Iran’s state-run media have begun publishing excerpts from a lengthy leaked interview of the regime’s Foreign Minister Javad Zarif.
Zarif’s leaked comments underscore what Iran regime critics have always known about the fundamental alignment between “hardline” and “reformist” factions within the Iranian regime. Even though the audio recording made headlines by featuring rare criticisms of the tensions between Iran’s paramilitary actions and its diplomacy, Zarif used other portions of the interview to express his acceptance of a situation in which military concerns take precedence, and military leaders have the final say in foreign policy decisions. Zarif also reiterated his earlier public reminiscences about close friendships and working relationships with Qassem Soleimani, the commander of the terrorist Quds Force, who was killed in a US drone strike at the start of 2020.
Among those earlier remarks was a speech Zarif gave at the IRGC headquarters in 2019, shortly after the US designated the entire paramilitary group as a terrorist organization. That designation had long been applied to the Quds Force in recognition of the role it has played in conflicts spanning the Middle East and beyond.
Zarif described his invitation as a great honor, thereby contradicting any notion that the Guards and the Foreign Ministry were deeply at odds. Although the purpose of that visit was ostensibly to defend the newly-sanctions IRGC divisions and activities, his speech soon focused attention on Soleimani and foreign interventions by the Quds Force. Zarif boasted about holding weekly meetings with Soleimani to discuss a joint foreign strategy, and he professed that neither man saw any significant differences between their views.
If Zarif’s more recent interview walked back that latter claim, it did not walk it back very far. Instead, it offered listeners a deeper recognition of the overlap between Tehran’s diplomatic and paramilitary infrastructure. Zarif explicitly acknowledged that the diplomats he oversaw, including ambassadors to Iraq and Syria, were drawn from within the ranks of the IRGC. Such a career path raises serious questions about a diplomat’s commitment to his position’s presumed goals of conflict avoidance and resolution. It also comports with an emerging picture of how the Iranian regime misuses its embassies and diplomatic personnel to advance malign activities in the surrounding region and throughout the world.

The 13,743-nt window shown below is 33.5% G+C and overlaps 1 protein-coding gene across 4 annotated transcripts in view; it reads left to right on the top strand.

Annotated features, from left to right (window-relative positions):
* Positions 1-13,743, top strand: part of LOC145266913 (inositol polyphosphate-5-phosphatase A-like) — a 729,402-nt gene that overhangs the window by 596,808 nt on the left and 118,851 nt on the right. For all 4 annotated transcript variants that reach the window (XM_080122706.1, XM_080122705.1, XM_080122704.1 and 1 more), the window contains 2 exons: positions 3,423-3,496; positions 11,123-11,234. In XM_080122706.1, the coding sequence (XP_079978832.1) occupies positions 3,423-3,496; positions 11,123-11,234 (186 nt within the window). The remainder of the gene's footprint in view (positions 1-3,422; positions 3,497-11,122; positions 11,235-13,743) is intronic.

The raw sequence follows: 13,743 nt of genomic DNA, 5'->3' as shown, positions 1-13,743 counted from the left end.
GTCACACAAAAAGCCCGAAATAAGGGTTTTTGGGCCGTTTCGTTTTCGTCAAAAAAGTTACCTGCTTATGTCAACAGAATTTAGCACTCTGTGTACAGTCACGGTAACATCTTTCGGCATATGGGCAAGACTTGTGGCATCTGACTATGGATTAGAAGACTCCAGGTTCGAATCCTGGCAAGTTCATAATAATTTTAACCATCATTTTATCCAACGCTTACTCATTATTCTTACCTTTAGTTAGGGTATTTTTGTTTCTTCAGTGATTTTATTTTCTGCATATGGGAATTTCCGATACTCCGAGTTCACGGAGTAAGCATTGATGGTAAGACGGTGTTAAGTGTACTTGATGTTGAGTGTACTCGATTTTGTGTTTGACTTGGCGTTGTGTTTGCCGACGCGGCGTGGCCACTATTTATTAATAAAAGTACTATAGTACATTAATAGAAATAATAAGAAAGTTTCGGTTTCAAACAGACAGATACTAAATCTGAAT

That picture came into much sharper focus in February, with the conviction in a Belgian court for Assadollah Assadi and three Iranian-European operatives he had contracted for the attempted bombing of an expatriate gathering near Paris in June 2018. At the time the attack was thwarted by European law enforcement, Assadi had been serving as the third counselor at the Iranian embassy in Vienna. The position enabled him to smuggle explosives into Europe on a commercial flight, using a diplomatic bag. It also allowed him to make connections across the continent, including untold numbers of operatives and his three co-conspirators in the Paris terror plot.
Ultimately, the leaked interview demonstrates that Zarif willfully embraced hardline dominance of Iranian foreign policy, and his job was to implement those policies and at the same time pretend to be a “reformist” inside the regime. The outcome has a message for Western governments and international bodies. It should amplify their concerns about the possibility of another figure like Assadi emerging from Iran’s “moderate” and “hardline” game and between its diplomacy and its terrorism.
If international media insists upon portraying Zarif’s interview as a sign of ongoing feuds between the two factions, it only turns a blind eye to the regime’s dirty game of “moderate” and “hardline,” which now Zarif has acknowledged loud and clear. At best, Zarif’s commentary revealed that Western outreach to him or other so-called moderates are pointless. At worst, he tacitly admitted that the only likely outcome of that outreach is to legitimize the hardline views and tactics that are broadly shared among officials who serve Iran’s theocratic dictatorship.